Though most people probably don’t realise it, the history of car audio is in fact almost as long as the automotive industry itself. It is nearly a century since the earliest examples of aftermarket installation first began to appear, and by the late 1920s radios had started being directly built into mass production vehicles. Back then the equipment involved was quite basic, consisting of an AM radio accompanied by a single speaker unit. During the decades that followed this arrangement evolved considerably - FM radio was brought in, with dual speakers permitting stereo output to be enjoyed by vehicle occupants. The addition of still more speakers eventually led to surround sound.
In terms of the storage media via which recorded musical content could be accessed, initially this was through the employment of chunky 8 track cartridges. These would be supplanted by sleeker reversible tape cassettes (in the late 1970s) and then CDs (in the mid 1980s) - closely mirroring what the consumer public were buying for home and portable usage. More recently, solid state and cloud-oriented arrangements have become prevalent.
Over the course of this progression in vehicle audio, innovations in the constituent amplifier technology kept improving output quality. The vacuum tubes incorporated into the earlier radio models would be replaced, with feature-rich sound systems that relied on microelectronics gradually coming to the fore. New opportunities, beyond music, opened up accordingly. These included making hand-free phone calls, as well as voice-based navigation, multi-media entertainment, etc.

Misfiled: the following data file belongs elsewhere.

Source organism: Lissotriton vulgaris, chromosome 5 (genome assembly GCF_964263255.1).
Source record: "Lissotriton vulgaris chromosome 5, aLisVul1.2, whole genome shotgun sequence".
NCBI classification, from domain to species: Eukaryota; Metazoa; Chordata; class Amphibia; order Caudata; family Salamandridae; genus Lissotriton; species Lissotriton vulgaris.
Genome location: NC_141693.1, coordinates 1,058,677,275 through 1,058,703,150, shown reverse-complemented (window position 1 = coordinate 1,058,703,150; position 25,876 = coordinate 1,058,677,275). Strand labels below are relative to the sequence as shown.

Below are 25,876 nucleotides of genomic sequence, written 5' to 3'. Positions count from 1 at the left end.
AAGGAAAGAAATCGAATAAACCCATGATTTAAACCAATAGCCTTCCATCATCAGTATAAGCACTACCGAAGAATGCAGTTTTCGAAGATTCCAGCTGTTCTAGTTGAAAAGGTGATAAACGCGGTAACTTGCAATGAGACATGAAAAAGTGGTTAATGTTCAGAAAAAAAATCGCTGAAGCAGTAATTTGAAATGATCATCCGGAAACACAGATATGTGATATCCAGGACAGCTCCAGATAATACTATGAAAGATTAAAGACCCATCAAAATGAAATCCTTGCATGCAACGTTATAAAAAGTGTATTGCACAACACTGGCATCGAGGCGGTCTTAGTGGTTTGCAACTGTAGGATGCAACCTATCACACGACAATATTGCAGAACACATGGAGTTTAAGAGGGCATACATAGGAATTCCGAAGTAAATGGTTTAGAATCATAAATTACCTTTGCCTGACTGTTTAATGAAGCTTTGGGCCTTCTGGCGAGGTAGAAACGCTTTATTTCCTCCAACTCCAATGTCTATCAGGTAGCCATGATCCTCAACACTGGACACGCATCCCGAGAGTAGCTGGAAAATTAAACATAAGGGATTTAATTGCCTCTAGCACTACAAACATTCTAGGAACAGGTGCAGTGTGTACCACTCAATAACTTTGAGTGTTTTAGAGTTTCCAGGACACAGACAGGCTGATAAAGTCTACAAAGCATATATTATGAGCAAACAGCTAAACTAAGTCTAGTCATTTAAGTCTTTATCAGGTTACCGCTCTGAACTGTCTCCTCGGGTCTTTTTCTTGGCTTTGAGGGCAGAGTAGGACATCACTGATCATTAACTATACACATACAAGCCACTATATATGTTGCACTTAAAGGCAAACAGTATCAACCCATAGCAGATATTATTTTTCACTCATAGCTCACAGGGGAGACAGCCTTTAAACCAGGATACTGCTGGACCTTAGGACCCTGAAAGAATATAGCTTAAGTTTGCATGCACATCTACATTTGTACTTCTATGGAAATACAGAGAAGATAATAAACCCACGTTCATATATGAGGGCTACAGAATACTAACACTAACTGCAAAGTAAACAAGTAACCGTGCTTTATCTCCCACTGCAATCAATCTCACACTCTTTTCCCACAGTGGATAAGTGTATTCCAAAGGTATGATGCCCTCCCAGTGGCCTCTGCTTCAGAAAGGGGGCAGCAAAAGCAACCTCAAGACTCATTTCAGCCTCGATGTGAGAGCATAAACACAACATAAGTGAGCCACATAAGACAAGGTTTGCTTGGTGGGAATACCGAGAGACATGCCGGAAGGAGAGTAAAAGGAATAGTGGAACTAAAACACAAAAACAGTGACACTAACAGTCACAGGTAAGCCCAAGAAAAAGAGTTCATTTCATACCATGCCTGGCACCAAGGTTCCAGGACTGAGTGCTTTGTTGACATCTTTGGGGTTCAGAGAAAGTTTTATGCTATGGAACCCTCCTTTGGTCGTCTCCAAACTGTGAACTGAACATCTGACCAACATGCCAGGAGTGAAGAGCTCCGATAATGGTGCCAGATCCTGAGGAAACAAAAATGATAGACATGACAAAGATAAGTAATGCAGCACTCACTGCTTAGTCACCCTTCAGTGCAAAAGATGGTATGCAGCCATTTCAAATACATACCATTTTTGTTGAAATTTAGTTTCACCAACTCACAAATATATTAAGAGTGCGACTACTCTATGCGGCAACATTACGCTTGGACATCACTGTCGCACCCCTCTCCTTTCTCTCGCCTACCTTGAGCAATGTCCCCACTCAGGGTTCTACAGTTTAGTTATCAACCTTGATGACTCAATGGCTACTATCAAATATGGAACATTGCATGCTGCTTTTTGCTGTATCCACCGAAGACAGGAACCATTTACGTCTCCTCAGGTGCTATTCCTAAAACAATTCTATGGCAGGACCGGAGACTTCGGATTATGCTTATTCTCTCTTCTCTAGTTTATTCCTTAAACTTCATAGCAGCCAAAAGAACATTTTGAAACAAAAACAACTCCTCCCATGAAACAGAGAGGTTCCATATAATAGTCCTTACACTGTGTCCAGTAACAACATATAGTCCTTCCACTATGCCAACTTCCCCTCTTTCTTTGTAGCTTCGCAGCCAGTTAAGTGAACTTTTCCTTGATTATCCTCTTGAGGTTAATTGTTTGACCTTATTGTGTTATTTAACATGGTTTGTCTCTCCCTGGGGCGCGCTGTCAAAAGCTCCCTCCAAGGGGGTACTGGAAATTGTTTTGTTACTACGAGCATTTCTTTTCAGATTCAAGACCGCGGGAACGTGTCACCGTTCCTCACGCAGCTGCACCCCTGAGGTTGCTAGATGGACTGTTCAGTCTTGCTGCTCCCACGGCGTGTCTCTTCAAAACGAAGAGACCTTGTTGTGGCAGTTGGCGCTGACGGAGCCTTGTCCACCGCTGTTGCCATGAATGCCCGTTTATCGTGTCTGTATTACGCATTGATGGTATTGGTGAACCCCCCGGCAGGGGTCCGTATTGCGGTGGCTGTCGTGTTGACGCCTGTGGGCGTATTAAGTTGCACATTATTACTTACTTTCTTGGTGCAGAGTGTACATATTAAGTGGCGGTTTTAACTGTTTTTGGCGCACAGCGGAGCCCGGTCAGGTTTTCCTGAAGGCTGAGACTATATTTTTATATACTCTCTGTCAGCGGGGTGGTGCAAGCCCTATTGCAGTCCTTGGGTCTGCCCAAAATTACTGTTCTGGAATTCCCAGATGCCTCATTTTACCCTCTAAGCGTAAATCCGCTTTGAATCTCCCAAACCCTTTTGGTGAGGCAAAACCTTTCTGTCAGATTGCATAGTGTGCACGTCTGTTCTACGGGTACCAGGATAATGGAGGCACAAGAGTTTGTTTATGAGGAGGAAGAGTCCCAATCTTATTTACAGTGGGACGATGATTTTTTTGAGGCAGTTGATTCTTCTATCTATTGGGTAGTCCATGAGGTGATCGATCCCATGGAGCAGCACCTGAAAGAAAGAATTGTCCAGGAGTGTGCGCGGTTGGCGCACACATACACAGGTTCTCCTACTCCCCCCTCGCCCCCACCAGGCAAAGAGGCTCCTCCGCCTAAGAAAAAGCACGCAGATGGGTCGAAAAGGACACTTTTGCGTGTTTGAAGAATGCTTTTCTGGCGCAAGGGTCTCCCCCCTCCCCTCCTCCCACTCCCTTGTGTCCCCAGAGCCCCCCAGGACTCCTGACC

With people spending a considerable amount of time in their cars these days, it is understandable that they expect the audio quality experienced there to be comparable with what they get when back at home. There are, of course, big differences when it comes to the operation conditions that must be dealt with though. Several factors need to be taken into consideration and ways found by which to circumvent them. Firstly, in a home setting, audio systems can utilise different speakers for each of the main frequency ranges (subwoofer, woofer, tweeter, etc.). However, limited available space means that this is not possible in an automotive context. Consequently, a different setup is called for - where speakers that cover different ranges are combined together to form coaxial speaker units which take up less room. The component costs also present major constraints, given the highly price-competitive nature of the automobile business. Then there are issues relating to the actual application environment. For instance, electro-magnetic interference (EMI) can have a detrimental effect on the ability of automotive-situated amplifiers to accurately reproduce analogue signals.
Ground-breaking development work by Toshiba’s engineers has now resulted in a new breed of audio amplifiers emerging. These Class TB amplifiers combine the key attributes of popular Class AB and Class D devices - offering elevated performance levels while still enabling a considerable reduction in the system power budget. They also exhibit strong EMI resilience, which means that heightened signal integrity can be assured. All this translates into a superior user experience, alongside substantial savings in respect to the both board real estate and bill-of-materials costs.
Toshiba’s automotive white paper gives a comprehensive overview over types of advanced amplifiers, including the benefits of Class TB amplifiers. To download the white paper, please click here: